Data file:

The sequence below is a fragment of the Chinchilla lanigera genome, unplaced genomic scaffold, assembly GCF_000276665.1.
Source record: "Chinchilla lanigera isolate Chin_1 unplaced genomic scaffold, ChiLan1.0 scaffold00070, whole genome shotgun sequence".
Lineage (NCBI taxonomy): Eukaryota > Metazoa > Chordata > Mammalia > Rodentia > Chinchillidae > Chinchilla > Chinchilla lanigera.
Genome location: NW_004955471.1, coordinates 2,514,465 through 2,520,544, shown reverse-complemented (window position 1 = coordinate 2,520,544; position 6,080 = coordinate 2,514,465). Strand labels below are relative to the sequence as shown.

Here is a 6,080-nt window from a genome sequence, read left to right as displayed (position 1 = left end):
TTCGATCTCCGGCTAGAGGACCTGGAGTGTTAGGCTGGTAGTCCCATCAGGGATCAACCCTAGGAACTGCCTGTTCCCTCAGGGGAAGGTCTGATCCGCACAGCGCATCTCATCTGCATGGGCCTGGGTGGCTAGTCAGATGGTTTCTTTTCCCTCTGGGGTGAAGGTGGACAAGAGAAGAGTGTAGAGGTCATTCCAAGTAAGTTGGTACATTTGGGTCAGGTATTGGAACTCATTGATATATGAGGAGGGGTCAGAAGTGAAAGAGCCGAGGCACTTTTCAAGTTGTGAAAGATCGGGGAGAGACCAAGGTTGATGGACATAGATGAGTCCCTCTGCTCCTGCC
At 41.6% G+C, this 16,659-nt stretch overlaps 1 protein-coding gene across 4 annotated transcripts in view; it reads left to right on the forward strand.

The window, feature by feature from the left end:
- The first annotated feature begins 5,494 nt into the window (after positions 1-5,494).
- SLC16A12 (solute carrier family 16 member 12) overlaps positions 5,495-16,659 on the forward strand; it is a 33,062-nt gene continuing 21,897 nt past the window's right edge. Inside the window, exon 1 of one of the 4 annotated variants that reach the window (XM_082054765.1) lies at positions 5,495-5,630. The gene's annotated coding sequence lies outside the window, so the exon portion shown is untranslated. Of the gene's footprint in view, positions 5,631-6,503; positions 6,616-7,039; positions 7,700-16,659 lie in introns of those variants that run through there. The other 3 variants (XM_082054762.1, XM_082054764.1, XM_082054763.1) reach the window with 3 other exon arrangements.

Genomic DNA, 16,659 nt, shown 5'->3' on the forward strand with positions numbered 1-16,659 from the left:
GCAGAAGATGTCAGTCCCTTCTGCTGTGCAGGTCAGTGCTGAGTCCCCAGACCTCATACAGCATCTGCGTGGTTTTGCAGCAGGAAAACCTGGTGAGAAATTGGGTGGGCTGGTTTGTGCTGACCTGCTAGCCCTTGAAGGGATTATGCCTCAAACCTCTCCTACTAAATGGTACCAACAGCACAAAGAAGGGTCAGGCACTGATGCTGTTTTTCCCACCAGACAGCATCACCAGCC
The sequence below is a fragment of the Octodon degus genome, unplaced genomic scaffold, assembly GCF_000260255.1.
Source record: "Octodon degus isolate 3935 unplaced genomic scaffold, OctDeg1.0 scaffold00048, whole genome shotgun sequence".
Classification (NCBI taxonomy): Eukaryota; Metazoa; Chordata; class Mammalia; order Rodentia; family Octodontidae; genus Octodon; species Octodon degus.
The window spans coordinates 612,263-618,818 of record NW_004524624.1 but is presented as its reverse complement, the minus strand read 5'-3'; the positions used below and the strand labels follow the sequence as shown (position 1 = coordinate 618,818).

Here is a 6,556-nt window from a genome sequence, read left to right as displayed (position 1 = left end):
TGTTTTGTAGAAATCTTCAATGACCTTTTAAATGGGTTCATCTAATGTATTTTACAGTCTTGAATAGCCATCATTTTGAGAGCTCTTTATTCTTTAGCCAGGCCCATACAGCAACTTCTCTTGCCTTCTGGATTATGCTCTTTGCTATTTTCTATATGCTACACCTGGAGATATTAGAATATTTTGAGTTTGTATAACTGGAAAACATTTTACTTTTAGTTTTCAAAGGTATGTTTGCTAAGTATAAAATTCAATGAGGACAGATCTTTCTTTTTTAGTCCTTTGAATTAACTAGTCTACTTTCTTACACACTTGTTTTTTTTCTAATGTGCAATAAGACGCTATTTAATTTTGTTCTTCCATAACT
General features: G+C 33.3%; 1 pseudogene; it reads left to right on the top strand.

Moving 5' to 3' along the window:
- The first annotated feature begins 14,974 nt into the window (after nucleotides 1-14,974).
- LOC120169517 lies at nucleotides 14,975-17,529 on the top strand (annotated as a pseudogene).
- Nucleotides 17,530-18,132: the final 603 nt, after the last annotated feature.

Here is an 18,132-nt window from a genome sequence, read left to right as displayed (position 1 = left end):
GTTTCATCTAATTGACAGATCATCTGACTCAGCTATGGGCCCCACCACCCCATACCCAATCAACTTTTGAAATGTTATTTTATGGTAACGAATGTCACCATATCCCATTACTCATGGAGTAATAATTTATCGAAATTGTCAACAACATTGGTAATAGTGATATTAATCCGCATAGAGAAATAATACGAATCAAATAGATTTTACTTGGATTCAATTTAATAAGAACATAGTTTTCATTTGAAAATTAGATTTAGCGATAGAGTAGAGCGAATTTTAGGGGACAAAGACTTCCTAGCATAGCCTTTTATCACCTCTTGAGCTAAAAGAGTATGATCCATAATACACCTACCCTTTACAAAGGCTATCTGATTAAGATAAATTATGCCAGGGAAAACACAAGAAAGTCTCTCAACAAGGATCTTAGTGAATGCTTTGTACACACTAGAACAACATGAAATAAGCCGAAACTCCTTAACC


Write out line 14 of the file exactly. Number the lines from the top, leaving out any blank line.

Source record: "Octodon degus isolate 3935 unplaced genomic scaffold, OctDeg1.0 scaffold00048, whole genome shotgun sequence".